In addition to performing well in this competition, he also paced all QBs in the vertical jump. His arm strength and agility are appealing, although he needs to avoid forcing deep balls into coverage. His ability to generate big plays through the air, and run successfully when his receivers are covered should lure a team to select him during the second round.
3. Matt Scott, Arizona - 4.69
He only started one full season as a Wildcat, but does possess some intriguing capabilities. Not only did he exhibit athleticism during this dash, but his passing prowess has garnered increasing attention. He can go vertical, yet does so with accuracy. Plus, he is tall, and has a reasonably quick release. His status is worth monitoring as the draft approaches.
4. MarQueis Gray, Minnesota - 4.73
While the initial plan was for Gray to pass and run routes as a receiver during Minnesota’s March 4 Pro Day, his performance in the dash and other combine events improved the assessment that he can perform as a QB in the NFL. He is an exceptional athlete, and will be chosen somewhere within the middle rounds as a result.
5. Colby Cameron, Louisiana Tech - 4.78
He does not have the size or arm strength that many of his peers possess. And his respectable time in this event will not alter the fact that he falls vastly short of consideration to be an NFL starter. It is currently doubtful that he will be selected, although he might be invited to a training camp.
6. Collin Klein, Kansas State - 4.78
While Klein has been emphatic about playing QB, any future NFL paychecks that he might collect would be as a result of his performance at another position. His arm strength and accuracy are both insufficient, and he is not a rushing threat at the next level. Tight End currently appears to be his best option.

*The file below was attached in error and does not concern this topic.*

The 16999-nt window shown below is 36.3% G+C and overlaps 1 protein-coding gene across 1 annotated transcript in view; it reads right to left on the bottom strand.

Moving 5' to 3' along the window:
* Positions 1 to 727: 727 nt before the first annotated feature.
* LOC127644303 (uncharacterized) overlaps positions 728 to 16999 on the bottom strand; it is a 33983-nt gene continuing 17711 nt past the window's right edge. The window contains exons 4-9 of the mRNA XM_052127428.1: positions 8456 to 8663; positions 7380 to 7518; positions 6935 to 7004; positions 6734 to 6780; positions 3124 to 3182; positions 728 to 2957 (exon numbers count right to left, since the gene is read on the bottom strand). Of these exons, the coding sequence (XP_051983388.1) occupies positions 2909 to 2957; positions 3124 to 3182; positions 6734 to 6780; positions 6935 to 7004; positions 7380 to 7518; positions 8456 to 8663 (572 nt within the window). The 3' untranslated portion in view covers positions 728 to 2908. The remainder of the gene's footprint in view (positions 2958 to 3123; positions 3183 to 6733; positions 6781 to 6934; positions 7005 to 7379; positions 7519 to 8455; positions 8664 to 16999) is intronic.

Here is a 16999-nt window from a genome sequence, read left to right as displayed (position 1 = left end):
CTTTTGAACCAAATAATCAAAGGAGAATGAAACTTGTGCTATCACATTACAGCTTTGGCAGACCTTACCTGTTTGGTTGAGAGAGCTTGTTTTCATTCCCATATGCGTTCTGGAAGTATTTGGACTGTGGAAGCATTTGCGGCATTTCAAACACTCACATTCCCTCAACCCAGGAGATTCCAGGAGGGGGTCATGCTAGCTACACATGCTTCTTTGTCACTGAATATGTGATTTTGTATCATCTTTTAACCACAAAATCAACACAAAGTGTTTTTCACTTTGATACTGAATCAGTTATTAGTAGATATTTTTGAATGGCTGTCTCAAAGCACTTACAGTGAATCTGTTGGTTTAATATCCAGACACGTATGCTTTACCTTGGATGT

7. James Vandenberg, Iowa - 4.92
His overall abilities are adequate, but not exceptional. It is unlikely that he will be drafted, but there is a reasonable chance that he will be invited to participate in a training camp.
8. Mike Glennon, NC State - 4.94
His exceptional height (6’ 7”) is certainly noteworthy, and his experience in a pro style offense definitely does not hurt his stock. But there are a number of growth areas that must be adhered to, which makes it questionable whether or not he can start in the NFL. But given the overall weakness in this year’s class, he should be one of the first five QBs selected during the process.
9. Tyler Wilson – Arkansas - 4.95
As with Glennon, Wilson will be mentioned frequently as QB prospects are discussed during the upcoming weeks. He displayed leadership and a favorable work ethic while quarterbacking the Razorbacks, and appears capable of sounds decision making under pressure. He will also be among the initial five QBs drafted, and could reside within the top three.
10. Brad Sorensen, Southern Utah - 4.97
He has displayed sufficient arm strength, and the ability to deliver the ball with accuracy. All of which will garner attention from scouts, and result in Sorenson becoming a late round selection.